For universities that offer independent living for seniors, the costs include leasing a home or renting an apartment, sans an entry fee or monthly service charge. For instance, at Rivers Run at the Rochester Institute of Technology seniors pay $249,000 or more for a cottage, or rent an apartment for at least $2,350 a month.

What can a Senior Citizen Expect When Living in a University-Based Retirement Community?

The main focus of a university retirement community is to provide seniors with the ability to continue learning. As such, these communities are hosted by universities that provide seniors with various outlets for education including access to campus libraries. For example, at some universities, seniors living in these retirement communities are allowed to attend courses on campus, typically by auditing the course.

Auditing courses mean that the student doesn't have to pay to attend classes, but they do not take exams or receive college credit either. Seniors generally have access to extracurricular and recreational activities, such as theatrical performances, art exhibits, and sporting events on campus.

In addition to providing seniors with chances to take onsite courses and continuing education classes, these universities often promote medical research. Such research is offered by colleges with onsite medical centers and laboratories, such as the Dartmouth-Hitchcock Medical Center. Residents of these university communities are given discounted access to onsite medical care while providing students with hands-on training opportunities.

What are Some of the Best University Retirement Communities?

While university retirement communities are a new concept, having been established as recently as 2009, there are at least 100 of these communities for seniors nationwide. Several of the best universities offer these communities. Here are some of the most popular.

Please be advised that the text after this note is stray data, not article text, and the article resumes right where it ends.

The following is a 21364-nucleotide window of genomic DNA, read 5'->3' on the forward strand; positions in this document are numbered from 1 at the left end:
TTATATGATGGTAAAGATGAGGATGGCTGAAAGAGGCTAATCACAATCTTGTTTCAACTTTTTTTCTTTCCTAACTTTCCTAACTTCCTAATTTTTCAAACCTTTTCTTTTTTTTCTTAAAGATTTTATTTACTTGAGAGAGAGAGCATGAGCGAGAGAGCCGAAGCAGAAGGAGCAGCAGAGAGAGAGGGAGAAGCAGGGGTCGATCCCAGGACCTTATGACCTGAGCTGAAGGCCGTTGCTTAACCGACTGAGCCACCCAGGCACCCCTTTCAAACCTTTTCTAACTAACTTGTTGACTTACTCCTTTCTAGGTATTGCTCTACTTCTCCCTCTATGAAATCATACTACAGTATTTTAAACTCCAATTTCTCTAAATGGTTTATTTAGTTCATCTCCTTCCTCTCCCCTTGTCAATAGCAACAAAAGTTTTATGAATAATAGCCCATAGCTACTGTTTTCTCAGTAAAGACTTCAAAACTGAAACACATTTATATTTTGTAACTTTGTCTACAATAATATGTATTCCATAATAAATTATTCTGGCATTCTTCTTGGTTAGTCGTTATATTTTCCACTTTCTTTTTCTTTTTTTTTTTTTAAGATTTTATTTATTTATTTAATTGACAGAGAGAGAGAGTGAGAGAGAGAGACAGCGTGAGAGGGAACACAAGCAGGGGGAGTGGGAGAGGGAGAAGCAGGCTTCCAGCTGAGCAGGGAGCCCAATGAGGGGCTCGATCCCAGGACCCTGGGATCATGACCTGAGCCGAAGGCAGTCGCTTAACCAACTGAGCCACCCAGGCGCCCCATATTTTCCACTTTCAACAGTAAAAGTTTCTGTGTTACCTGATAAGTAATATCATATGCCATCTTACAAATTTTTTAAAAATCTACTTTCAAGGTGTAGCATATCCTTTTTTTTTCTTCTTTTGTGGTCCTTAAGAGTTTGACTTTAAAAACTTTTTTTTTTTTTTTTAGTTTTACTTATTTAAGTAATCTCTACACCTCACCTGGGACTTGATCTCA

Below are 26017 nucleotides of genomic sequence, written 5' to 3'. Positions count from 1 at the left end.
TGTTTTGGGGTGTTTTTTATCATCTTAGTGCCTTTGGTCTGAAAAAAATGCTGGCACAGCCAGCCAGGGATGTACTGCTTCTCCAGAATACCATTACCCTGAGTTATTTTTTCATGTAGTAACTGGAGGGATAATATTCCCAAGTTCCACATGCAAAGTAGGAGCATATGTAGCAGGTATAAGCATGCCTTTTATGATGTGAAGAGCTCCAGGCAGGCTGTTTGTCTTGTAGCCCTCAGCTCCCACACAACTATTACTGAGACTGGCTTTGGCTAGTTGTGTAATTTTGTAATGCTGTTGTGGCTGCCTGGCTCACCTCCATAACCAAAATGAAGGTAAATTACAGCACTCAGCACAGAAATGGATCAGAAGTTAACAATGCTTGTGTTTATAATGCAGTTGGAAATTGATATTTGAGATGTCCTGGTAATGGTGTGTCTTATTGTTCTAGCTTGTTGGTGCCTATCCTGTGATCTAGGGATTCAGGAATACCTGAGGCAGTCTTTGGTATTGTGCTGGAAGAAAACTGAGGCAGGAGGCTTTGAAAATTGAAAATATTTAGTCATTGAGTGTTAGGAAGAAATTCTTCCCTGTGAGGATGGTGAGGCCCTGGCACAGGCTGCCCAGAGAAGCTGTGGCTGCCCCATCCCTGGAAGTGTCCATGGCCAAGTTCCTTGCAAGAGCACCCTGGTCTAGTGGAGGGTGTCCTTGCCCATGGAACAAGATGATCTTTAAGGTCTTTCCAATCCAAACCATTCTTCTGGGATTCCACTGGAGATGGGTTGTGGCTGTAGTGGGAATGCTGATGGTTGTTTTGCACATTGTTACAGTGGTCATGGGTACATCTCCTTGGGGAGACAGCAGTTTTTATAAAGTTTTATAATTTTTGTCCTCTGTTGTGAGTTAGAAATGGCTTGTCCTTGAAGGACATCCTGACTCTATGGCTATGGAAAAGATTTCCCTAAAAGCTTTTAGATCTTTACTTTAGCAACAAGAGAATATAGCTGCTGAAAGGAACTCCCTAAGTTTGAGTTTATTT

Marylhurst University in Lake Oswego, Oregon offers Mary's Woods at Marylhurst. This CCRC includes private villas and apartments, as well as the Mary Rose Health Center for long-term care. At the health center, residents can live in an on-site assisted living facility, memory care housing, or nursing home. Plus, the residents get educational perks like free computer courses, Wi-Fi, and major discounts on tuition to Marylhurst University.

For seniors who want to focus more on their learning opportunities, Lasell Village of Lasell College in Newton, Massachusetts may be more their speed. At this independent living facility for seniors, all residents are required to spend at least 450 hours learning or being active. This includes classroom instruction and recreational activity. In fact, the university retirement community has its own dean, library, and gym that is just for the residents.

Seniors who want to advance their learning without paying a dime can do so at Oak Hammock. This is a CCRC in Gainesville, Florida that is sponsored by the University of Florida. As a resident of Oak Hammock, senior citizens have a couple of options for continuing their education. They can audit courses at the university, which means not paying for college classes. Optionally, they can take courses exclusively for residents of Oak Hammock that are led by University of Florida professors, both current as well as retired.